2. Determine the total serum IgE levels annually. If the total serum IgE levels is > 500 IU/mL, perform A fumigatus skin test or use an IgE antibody to A fumigatus. If results are positive, consider diagnosis on the basis of minimal criteria. 3. If the total serum IgE levels is 200500 IU/mL, repeat the measurement if there is increased suspicion for ABPA and perform further diagnostic tests (immediate skin test reactivity to A fumigatus, IgE antibody to A fumigatus, A fumigatus precipitins, or serum IgG antibody to A fumigatus, and chest radiography). ABPA Complicating Other Conditions:
Occasionally ABPA has been reported to complicate other lung diseases like idiopathic bronchiectasis, post-tubercular bronchiectasis, bronchiectasis secondary to Kartagener syndrome, COPD, and in patients with chronic granulomatous disease and hyper IgE syndrome. Coexistence of ABPA and Aspergilloma: The serologic findings of ABPA have also been reported in patients with aspergilloma and chronic necrotizing pulmonary aspergillosis. ABPA without Bronchial Asthma: ABPA may occasionaly develop in an individual without pre existing asthma.
Allergic Bronchopulmonary Mycosis: Allergic bronchopulmonary mycosis is the occurrence of an ABPAlike syndrome due to non-A fumigatus fungal organisms. ABPA and Allergic Aspergillus Sinusitis: Allergic Aspergillus sinusitis (AAS) is a clinical entity in which mucoid impaction akin to that of ABPA occurs in the paranasal sinuses. PROGNOSIS: With appropriate treatment long-term control of ABPA is feasible, and durable remissions are common. Treatment of stage I disease with corticosteroids typically results in decreased sputum production, improved control of bronchospasm,> 35 percent reduction in total IgE
within 8weeks, clearing of precipitating antibodies, and resolution of radiographic infiltrates. IgE levels typically do not completely normalize but rather decrease by approximately one-half of peak levels seen in the acute stage. Progression of stage IV disease to pulmonary fibrosis can be prevented if patients are maintained on low-dose steroids, and most patients with stage V disease have a stable course over several years. Persons with an FEV1 persistently <0.8 L have a worse prognosis. In addition to severe airflow obstruction and pulmonary fibrosis, longterm complications of ABPA occasionally include the development of an aspergilloma , chronic or recurrent lobar atelectasis, allergic Aspergillus sinusitis, or Aspergillus tissue invasion and semiinvasive Aspergillosis. Transplantation has been undertaken successfully among patients with ABPA,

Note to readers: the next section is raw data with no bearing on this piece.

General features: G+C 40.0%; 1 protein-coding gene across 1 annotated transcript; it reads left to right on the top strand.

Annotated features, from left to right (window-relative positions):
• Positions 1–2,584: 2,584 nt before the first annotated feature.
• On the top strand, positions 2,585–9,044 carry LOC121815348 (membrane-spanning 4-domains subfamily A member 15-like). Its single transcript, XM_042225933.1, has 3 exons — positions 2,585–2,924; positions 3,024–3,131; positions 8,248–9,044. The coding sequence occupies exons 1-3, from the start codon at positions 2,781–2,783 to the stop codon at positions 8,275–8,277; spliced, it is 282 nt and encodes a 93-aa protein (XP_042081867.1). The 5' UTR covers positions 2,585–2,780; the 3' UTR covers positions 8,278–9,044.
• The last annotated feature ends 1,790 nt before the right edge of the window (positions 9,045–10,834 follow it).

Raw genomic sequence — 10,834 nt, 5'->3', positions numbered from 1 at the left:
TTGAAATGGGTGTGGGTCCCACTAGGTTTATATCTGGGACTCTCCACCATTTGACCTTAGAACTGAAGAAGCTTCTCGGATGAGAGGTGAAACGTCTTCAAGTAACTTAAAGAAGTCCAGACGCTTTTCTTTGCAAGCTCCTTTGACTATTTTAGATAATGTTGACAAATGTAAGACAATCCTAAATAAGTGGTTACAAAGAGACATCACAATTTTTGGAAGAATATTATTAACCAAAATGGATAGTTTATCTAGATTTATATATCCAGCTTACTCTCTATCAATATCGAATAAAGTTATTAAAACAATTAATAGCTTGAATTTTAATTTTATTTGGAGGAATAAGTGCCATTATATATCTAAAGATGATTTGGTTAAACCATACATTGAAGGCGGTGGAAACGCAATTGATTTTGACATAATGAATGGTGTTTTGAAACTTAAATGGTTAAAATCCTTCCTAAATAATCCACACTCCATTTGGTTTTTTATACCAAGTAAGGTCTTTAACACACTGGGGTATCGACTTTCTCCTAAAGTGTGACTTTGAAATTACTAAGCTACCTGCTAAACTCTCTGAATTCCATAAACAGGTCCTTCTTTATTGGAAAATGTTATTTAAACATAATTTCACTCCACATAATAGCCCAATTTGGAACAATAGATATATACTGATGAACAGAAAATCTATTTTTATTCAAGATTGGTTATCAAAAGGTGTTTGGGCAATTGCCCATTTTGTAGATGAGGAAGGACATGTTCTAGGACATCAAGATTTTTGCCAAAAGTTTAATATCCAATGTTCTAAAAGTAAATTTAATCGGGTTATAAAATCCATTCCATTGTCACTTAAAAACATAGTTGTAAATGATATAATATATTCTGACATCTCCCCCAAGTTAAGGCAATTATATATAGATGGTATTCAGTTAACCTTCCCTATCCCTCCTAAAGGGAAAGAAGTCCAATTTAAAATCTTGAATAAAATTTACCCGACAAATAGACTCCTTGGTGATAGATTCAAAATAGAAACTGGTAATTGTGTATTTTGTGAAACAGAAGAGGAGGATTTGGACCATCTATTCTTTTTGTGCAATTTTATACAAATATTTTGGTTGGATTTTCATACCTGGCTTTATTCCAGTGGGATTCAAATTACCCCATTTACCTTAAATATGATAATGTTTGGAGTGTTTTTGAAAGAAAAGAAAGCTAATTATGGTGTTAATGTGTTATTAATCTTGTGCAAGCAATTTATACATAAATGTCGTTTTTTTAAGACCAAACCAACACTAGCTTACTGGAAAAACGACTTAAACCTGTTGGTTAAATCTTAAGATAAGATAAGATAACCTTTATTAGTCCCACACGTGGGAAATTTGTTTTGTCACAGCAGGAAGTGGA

however, post-transplant recurrence ofABPA has beenreported. CONCLUSIONS A high index of suspicion for ABPA should be maintained while managing any patient with bronchial asthma whatever the severity or the level of control. Host immunologic responses are central to the pathogenesis, and they are the primary determinants of the clinical, biologic, pathologic, and radiologic features of this disorder. ABPA may precede the clinical recognition of the disorder for many years or even decades, and it is
often misdiagnosed as a variety of pulmonary diseases. Because a patient with ABPA can be minimally symptomatic or asymptomatic, all patients with bronchial asthma should be routinely screened with an Aspergillus skin test. In patients with Aspergillus hypersensitivity, further immunologic studies are warranted to diagnose ABPA before the development of bronchiectasis because bronchiectasis is a poor prognostic marker in the natural history of this disease.